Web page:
Home
Site Map | Français | Contact Us

Connexions

I'll Take What's in the Box

Radio broadcasting was already more than a decade old when the Ouimet television (691044) was built in Montreal in 1932. Its young designer, Alphonse Ouimet, employed the mechanical scanning method that had been made famous by John Logie Baird in Britain and Charles Francis Jenkins in the United States. Both the Baird and Jenkins interests, in fact, owned shares in Canadian Television Ltd, Ouimet's employer.

Then, as now, television depended on a scene being rapidly scanned in a series of lines that would, when reassembled on the screen of a receiver, give the illusion of a complete image. The entire scene had to be scanned more than 12 times per second so that the viewer would perceive the changing series of still images as a single moving picture. Mechanical scanning usually incorporated a Nipkow disk, a circular plate perforated by a series of holes laid out in a spiral pattern. As the disk was spun in front of an illuminated subject, one hole after another would sweep across an adjacent segment of the scene. Light reflected by the subject would pass through the hole and strike a photoelectric cell behind the disk, producing a varying electrical current. In the receiver, this current would control a lamp, which would pass light through the hole of another spinning disk and retrace the original light pattern on the back of a translucent viewing screen.

Low definition, high style, Montreal 1932.Inside this trendy box a spinning disc traced flickering red and black pictures on the screen.(Peter Lindell/CSTM)
Like most televisions employing the Nipkow disk, Ouimet's receiver produced a small faint image. Because it scanned only 60 lines (unlike the modern standard of 525 lines) it could not show fine detail. Moreover, its neon lamp emitted reddish light, so the televised image was black and red. As well, viewers needed a second radio receiver to pick up the audio signal, which was broadcast on a separate channel. In spite of these limitations the fashionable art deco cabinet of this production prototype reflected the ambition of Canadian Television Ltd to market Ouimet's set as a luxury, "high tech" consumer item.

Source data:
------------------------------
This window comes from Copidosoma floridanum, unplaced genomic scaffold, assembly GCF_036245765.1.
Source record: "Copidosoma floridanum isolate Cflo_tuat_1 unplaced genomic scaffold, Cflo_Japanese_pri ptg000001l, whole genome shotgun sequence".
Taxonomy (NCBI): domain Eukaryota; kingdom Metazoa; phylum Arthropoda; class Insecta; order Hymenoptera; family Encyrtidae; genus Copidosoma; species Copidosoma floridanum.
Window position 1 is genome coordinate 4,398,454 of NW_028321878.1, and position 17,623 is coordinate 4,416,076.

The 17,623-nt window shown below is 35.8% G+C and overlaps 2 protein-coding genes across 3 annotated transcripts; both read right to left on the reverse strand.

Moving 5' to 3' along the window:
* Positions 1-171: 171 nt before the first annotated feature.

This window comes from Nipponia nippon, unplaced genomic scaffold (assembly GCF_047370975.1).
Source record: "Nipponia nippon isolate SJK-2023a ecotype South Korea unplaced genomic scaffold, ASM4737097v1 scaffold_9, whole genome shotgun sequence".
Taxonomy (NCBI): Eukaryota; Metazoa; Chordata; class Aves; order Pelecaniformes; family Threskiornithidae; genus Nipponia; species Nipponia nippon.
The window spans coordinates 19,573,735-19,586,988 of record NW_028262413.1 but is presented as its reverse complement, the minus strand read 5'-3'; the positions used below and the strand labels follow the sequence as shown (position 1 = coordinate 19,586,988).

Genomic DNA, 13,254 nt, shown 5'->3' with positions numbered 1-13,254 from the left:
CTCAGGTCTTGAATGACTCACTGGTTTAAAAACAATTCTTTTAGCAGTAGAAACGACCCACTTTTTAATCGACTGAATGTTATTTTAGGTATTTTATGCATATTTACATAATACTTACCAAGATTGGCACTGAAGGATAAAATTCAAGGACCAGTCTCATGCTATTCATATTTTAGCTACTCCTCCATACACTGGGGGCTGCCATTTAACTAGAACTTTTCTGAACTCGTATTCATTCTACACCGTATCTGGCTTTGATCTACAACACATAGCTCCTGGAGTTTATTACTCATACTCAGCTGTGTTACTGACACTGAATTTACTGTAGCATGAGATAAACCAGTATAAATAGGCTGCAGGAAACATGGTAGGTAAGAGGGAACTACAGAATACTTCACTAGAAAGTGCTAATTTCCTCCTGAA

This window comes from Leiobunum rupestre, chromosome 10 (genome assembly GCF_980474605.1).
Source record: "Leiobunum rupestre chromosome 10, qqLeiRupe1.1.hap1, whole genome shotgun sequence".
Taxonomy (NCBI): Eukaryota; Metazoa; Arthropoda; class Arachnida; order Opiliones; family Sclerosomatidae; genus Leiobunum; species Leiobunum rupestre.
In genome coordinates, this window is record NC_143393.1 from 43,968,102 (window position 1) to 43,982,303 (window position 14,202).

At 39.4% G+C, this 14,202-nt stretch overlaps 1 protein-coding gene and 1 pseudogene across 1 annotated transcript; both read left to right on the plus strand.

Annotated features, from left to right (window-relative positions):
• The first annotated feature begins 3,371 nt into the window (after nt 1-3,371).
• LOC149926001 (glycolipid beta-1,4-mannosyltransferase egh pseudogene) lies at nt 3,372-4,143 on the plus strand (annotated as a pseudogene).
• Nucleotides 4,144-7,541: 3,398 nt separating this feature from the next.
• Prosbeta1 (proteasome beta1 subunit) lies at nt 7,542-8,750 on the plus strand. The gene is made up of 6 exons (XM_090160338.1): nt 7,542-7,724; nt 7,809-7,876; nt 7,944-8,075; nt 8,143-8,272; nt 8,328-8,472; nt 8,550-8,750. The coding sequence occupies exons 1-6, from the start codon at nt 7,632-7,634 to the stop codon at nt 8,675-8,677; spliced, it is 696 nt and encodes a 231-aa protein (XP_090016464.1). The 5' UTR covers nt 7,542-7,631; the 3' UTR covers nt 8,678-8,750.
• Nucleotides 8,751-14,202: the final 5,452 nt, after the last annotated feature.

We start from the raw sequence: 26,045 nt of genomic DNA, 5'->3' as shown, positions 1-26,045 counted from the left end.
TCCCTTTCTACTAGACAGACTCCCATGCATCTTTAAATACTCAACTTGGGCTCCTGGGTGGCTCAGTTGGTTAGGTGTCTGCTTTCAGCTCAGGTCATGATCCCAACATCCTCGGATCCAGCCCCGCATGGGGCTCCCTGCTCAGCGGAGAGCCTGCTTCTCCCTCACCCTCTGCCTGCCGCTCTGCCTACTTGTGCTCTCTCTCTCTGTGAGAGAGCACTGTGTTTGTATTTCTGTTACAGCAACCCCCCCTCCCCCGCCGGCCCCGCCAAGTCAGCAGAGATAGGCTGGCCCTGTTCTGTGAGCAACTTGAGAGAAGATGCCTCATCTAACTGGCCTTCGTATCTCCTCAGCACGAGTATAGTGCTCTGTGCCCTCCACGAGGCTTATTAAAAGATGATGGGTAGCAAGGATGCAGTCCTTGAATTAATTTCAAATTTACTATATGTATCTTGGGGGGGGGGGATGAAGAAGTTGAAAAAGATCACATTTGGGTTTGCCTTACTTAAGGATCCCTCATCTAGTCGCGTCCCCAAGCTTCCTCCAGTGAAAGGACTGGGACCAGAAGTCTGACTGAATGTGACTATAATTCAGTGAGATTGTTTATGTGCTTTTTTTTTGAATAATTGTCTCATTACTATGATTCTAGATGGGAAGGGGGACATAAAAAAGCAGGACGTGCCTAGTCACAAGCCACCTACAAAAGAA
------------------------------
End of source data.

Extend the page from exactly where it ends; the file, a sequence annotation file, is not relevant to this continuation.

Radio station CKAC in Montreal began regular, live, experimental television broadcasts in 1932, although by this time only a handful of people had built or bought receivers to view them. In October thousands of curious viewers flocked to a public demonstration held by Canadian Television Ltd at the Ogilvy department store in Montreal. This was the Depression, however, and Canadian Television Ltd was unable to raise the funds to begin building sets and soon went out of business. CKAC suspended television broadcasts in 1933. Alphonse Ouimet joined the new Canadian Radio Broadcasting Commission and later became president of its successor, the Canadian Broadcasting Corporation (CBC). When the CBC reintroduced television to Canada in 1952, a beam of electrons that scanned the inside face of a cathode ray tube had long since replaced the awkward mechanical scanner.

Like most of the video artifacts in Connexions, the Ouimet television is a receiver. Unlike radio, television first emerged as a broadcast medium, with a powerful central transmitter radiating messages to a multitude of small receivers. The viewer was a consumer, not only of programs but also of the products they advertised. In fact, the audience itself became a product, packaged and sold to advertisers. Now, thanks to inexpensive video cameras and recorders, people can become creators of television, or at least be more selective about what they watch and when they watch it. Large corporations still control the mass distribution of video images, however, and commercial television thrives.

See our Collection Profile - Television